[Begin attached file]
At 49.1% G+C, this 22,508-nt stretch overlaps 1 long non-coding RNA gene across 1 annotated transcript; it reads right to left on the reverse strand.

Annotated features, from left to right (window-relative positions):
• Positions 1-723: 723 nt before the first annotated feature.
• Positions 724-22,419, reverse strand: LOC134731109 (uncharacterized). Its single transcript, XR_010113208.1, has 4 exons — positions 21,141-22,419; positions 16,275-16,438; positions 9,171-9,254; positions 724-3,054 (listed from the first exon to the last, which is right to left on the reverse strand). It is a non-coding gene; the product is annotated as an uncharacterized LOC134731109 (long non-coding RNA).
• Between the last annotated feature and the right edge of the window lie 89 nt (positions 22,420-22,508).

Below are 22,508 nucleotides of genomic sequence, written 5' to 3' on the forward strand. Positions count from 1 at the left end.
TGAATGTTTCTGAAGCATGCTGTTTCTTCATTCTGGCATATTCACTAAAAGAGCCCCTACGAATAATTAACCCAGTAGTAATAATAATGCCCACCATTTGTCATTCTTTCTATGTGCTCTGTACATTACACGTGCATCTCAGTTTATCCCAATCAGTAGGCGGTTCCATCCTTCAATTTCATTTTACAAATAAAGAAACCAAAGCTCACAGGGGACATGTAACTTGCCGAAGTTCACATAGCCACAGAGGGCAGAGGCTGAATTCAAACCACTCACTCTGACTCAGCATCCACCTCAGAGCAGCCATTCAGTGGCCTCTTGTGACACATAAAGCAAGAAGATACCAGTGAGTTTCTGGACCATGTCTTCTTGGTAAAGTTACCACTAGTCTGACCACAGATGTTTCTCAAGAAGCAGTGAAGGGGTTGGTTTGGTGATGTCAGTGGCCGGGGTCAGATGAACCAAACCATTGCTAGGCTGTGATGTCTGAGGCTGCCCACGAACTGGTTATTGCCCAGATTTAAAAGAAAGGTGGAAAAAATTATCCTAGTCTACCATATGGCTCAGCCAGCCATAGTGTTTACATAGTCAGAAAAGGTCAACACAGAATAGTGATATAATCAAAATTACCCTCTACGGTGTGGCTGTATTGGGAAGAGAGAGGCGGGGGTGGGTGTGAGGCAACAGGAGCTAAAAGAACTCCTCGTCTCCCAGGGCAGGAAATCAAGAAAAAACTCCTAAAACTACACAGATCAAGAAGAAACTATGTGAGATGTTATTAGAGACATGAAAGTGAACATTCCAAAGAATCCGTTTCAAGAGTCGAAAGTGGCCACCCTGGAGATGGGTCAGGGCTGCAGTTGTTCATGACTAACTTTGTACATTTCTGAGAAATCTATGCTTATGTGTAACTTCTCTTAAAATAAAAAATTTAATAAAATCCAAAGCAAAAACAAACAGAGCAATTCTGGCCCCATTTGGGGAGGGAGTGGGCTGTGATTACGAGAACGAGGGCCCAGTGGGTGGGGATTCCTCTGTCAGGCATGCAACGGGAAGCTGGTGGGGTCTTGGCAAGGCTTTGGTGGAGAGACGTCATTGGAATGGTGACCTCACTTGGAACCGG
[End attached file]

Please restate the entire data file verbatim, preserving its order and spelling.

At 49.1% G+C, this 22,508-nt stretch overlaps 1 long non-coding RNA gene across 1 annotated transcript; it reads right to left on the reverse strand.

Annotated features, from left to right (window-relative positions):
• Positions 1-723: 723 nt before the first annotated feature.
• Positions 724-22,419, reverse strand: LOC134731109 (uncharacterized). Its single transcript, XR_010113208.1, has 4 exons — positions 21,141-22,419; positions 16,275-16,438; positions 9,171-9,254; positions 724-3,054 (listed from the first exon to the last, which is right to left on the reverse strand). It is a non-coding gene; the product is annotated as an uncharacterized LOC134731109 (long non-coding RNA).
• Between the last annotated feature and the right edge of the window lie 89 nt (positions 22,420-22,508).

Below are 22,508 nucleotides of genomic sequence, written 5' to 3' on the forward strand. Positions count from 1 at the left end.
TGAATGTTTCTGAAGCATGCTGTTTCTTCATTCTGGCATATTCACTAAAAGAGCCCCTACGAATAATTAACCCAGTAGTAATAATAATGCCCACCATTTGTCATTCTTTCTATGTGCTCTGTACATTACACGTGCATCTCAGTTTATCCCAATCAGTAGGCGGTTCCATCCTTCAATTTCATTTTACAAATAAAGAAACCAAAGCTCACAGGGGACATGTAACTTGCCGAAGTTCACATAGCCACAGAGGGCAGAGGCTGAATTCAAACCACTCACTCTGACTCAGCATCCACCTCAGAGCAGCCATTCAGTGGCCTCTTGTGACACATAAAGCAAGAAGATACCAGTGAGTTTCTGGACCATGTCTTCTTGGTAAAGTTACCACTAGTCTGACCACAGATGTTTCTCAAGAAGCAGTGAAGGGGTTGGTTTGGTGATGTCAGTGGCCGGGGTCAGATGAACCAAACCATTGCTAGGCTGTGATGTCTGAGGCTGCCCACGAACTGGTTATTGCCCAGATTTAAAAGAAAGGTGGAAAAAATTATCCTAGTCTACCATATGGCTCAGCCAGCCATAGTGTTTACATAGTCAGAAAAGGTCAACACAGAATAGTGATATAATCAAAATTACCCTCTACGGTGTGGCTGTATTGGGAAGAGAGAGGCGGGGGTGGGTGTGAGGCAACAGGAGCTAAAAGAACTCCTCGTCTCCCAGGGCAGGAAATCAAGAAAAAACTCCTAAAACTACACAGATCAAGAAGAAACTATGTGAGATGTTATTAGAGACATGAAAGTGAACATTCCAAAGAATCCGTTTCAAGAGTCGAAAGTGGCCACCCTGGAGATGGGTCAGGGCTGCAGTTGTTCATGACTAACTTTGTACATTTCTGAGAAATCTATGCTTATGTGTAACTTCTCTTAAAATAAAAAATTTAATAAAATCCAAAGCAAAAACAAACAGAGCAATTCTGGCCCCATTTGGGGAGGGAGTGGGCTGTGATTACGAGAACGAGGGCCCAGTGGGTGGGGATTCCTCTGTCAGGCATGCAACGGGAAGCTGGTGGGGTCTTGGCAAGGCTTTGGTGGAGAGACGTCATTGGAATGGTGACCTCACTTGGAACCGG